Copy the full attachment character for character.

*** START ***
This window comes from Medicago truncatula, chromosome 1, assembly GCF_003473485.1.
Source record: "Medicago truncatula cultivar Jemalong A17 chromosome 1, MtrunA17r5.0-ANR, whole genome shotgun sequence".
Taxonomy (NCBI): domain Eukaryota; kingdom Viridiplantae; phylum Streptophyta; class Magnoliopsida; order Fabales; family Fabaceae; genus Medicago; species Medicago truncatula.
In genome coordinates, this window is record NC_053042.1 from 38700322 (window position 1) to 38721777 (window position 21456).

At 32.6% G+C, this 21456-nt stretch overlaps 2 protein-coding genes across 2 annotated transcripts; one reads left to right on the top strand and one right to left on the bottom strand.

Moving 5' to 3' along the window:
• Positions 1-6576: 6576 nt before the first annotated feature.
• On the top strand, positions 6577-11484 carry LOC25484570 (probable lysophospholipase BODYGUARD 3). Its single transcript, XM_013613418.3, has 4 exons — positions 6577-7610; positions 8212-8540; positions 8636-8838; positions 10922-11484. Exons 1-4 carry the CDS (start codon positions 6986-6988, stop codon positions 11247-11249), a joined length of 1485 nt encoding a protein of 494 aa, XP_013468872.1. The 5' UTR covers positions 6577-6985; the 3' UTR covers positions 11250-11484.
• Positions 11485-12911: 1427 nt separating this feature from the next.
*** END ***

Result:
This window comes from Medicago truncatula, chromosome 1, assembly GCF_003473485.1.
Source record: "Medicago truncatula cultivar Jemalong A17 chromosome 1, MtrunA17r5.0-ANR, whole genome shotgun sequence".
Taxonomy (NCBI): domain Eukaryota; kingdom Viridiplantae; phylum Streptophyta; class Magnoliopsida; order Fabales; family Fabaceae; genus Medicago; species Medicago truncatula.
In genome coordinates, this window is record NC_053042.1 from 38700322 (window position 1) to 38721777 (window position 21456).

At 32.6% G+C, this 21456-nt stretch overlaps 2 protein-coding genes across 2 annotated transcripts; one reads left to right on the top strand and one right to left on the bottom strand.

Moving 5' to 3' along the window:
• Positions 1-6576: 6576 nt before the first annotated feature.
• On the top strand, positions 6577-11484 carry LOC25484570 (probable lysophospholipase BODYGUARD 3). Its single transcript, XM_013613418.3, has 4 exons — positions 6577-7610; positions 8212-8540; positions 8636-8838; positions 10922-11484. Exons 1-4 carry the CDS (start codon positions 6986-6988, stop codon positions 11247-11249), a joined length of 1485 nt encoding a protein of 494 aa, XP_013468872.1. The 5' UTR covers positions 6577-6985; the 3' UTR covers positions 11250-11484.
• Positions 11485-12911: 1427 nt separating this feature from the next.